Castro's comments at the end of the letter read out on a daily television current affairs programme suggested he would not resume office but instead take on the role of elder statesman advising the country's communist government on key issues.
 
Lucia Newman, Al Jazeera's Latin American editor, said Castro's announcement in recent weeks that he would stand for National Assembly elections next month had surprised many.
 
But his letter indicated that he had made a U-turn and it was being read in Cuba and elsewhere that he would now not stand for elections, meaning he will not be able to hold on to his post as president.
 
Castro holds the posts of president of the Council of State and Council of Ministers, and first secretary of the ruling Communist party.
 
Cuba's National Assembly could formalise Castro's retirement as head of state when it approves the members of the executive Council of State in March.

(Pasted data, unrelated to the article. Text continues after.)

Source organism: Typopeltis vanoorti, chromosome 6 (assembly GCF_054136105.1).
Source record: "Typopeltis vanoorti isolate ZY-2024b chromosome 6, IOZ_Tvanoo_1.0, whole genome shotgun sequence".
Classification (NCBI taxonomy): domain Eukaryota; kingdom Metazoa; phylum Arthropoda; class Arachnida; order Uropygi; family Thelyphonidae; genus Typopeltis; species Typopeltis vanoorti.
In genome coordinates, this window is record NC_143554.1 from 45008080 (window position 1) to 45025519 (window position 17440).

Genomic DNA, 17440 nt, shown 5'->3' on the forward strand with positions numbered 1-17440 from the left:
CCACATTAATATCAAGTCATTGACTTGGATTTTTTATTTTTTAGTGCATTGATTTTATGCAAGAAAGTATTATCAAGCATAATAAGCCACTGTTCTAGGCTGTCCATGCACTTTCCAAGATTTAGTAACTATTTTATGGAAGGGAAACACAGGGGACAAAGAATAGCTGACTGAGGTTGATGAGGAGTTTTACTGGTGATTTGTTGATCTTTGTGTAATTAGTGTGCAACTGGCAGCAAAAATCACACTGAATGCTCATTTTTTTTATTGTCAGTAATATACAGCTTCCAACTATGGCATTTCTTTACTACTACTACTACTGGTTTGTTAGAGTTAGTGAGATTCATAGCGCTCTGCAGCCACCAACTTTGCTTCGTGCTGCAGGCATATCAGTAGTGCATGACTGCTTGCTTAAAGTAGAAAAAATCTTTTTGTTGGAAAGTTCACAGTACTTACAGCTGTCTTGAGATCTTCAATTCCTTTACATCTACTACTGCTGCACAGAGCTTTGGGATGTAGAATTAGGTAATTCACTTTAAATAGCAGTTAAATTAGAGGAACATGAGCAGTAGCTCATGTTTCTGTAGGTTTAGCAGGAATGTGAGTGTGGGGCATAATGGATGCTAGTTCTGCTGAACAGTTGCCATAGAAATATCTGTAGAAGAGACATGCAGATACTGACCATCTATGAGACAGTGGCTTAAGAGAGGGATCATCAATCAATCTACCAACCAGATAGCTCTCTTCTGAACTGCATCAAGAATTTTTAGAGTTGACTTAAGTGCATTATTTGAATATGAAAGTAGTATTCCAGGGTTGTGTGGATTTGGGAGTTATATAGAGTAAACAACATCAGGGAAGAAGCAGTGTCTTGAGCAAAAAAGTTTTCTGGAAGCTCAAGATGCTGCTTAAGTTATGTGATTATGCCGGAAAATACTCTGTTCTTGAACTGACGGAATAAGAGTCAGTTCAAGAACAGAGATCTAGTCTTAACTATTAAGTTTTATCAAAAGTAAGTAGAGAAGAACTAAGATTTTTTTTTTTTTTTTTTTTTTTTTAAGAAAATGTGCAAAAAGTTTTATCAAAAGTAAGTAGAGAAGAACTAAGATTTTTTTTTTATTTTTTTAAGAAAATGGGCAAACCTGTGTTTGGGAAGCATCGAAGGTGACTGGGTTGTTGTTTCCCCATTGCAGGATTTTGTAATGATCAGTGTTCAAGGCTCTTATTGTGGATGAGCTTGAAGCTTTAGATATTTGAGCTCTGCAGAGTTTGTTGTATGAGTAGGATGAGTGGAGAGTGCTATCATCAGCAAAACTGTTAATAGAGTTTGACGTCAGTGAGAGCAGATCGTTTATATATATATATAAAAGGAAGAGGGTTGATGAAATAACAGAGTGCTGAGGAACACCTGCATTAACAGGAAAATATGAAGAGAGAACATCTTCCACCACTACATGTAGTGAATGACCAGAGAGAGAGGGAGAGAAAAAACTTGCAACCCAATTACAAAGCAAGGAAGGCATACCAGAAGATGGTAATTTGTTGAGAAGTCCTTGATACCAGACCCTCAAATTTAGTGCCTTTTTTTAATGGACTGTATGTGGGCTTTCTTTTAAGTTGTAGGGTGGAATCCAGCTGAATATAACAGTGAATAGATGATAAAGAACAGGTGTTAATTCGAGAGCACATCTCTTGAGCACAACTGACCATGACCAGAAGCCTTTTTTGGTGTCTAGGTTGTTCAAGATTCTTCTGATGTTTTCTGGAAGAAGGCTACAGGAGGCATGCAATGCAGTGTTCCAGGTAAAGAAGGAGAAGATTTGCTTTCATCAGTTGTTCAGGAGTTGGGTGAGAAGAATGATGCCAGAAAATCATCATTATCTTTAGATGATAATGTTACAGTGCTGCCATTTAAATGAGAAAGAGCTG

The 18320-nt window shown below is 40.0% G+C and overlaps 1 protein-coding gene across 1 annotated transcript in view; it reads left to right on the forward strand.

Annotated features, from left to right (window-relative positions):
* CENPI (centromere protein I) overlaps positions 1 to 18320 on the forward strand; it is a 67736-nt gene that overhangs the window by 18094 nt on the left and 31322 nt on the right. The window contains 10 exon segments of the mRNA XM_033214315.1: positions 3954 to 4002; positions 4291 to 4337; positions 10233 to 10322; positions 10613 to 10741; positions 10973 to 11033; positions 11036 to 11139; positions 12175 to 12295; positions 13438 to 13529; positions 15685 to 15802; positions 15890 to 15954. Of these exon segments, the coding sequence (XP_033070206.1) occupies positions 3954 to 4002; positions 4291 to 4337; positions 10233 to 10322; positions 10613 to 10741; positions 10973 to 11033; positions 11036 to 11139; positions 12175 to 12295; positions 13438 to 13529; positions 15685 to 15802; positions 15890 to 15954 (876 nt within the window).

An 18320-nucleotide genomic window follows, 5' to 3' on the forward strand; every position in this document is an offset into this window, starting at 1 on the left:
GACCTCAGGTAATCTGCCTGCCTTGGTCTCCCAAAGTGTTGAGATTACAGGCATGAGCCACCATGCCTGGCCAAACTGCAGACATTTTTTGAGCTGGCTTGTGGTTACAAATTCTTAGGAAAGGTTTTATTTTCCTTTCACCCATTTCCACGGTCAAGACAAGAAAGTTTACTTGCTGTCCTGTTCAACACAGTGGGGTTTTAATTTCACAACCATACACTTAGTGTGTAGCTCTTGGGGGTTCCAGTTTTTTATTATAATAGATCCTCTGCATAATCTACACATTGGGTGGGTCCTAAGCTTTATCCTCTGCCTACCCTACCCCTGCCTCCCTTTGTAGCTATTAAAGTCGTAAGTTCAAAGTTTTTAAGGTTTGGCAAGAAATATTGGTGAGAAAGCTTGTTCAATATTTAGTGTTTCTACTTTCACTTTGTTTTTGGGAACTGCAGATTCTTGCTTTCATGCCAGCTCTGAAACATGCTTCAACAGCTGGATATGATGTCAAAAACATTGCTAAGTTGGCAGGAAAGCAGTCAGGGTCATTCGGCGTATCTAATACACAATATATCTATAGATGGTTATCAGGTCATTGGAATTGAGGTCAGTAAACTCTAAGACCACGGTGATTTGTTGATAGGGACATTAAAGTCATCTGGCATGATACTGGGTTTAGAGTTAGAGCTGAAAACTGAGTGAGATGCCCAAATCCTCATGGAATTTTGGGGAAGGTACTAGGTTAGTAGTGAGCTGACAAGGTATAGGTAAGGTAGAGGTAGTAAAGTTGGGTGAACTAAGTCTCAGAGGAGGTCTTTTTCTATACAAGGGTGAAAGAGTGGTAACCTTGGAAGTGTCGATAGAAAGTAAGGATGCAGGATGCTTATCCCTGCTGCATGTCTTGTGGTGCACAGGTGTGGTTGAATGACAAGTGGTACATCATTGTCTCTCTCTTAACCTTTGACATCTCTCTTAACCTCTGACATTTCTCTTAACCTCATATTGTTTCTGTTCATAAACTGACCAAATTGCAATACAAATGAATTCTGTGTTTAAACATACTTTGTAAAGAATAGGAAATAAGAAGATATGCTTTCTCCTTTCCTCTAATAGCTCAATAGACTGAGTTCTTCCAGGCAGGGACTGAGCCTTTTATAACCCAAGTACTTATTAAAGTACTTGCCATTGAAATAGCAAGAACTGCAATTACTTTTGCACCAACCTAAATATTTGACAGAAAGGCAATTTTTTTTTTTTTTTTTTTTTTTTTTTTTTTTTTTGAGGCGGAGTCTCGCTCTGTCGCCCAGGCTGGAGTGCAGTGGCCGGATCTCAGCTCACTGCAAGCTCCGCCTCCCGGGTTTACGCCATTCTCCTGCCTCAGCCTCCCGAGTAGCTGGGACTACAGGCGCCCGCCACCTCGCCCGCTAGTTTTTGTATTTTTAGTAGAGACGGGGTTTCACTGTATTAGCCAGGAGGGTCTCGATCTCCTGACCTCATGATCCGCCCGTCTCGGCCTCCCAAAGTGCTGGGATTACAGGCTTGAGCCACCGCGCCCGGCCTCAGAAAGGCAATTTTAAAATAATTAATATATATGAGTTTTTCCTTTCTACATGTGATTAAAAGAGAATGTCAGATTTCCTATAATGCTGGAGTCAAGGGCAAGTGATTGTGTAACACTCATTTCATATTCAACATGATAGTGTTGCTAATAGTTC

Castro, who took power in a 1959 revolution, temporarily handed over power to his brother, Raul, in July 2006 after undergoing stomach surgery.
 
But his reference to "younger people" seems to rule out Raul, who is only five years younger, stepping into his shoes permanently, Newman said, adding that it was not yet clear who would take their place.
 
There has been much talk about Castro's health and his latest announcement will certainly fuel even more speculation, Newman said.
 
But the 81-year-old leader also indicated that he was not about to simply fade from the scene, noting the example of famed Brazilian architect Oscar Niemeyer who is still working and to whom Castro paid homage with an essay to mark his 100th birthday on Saturday.
 
"I think like Niemeyer that you have to be of consequence up to the end," Castro said.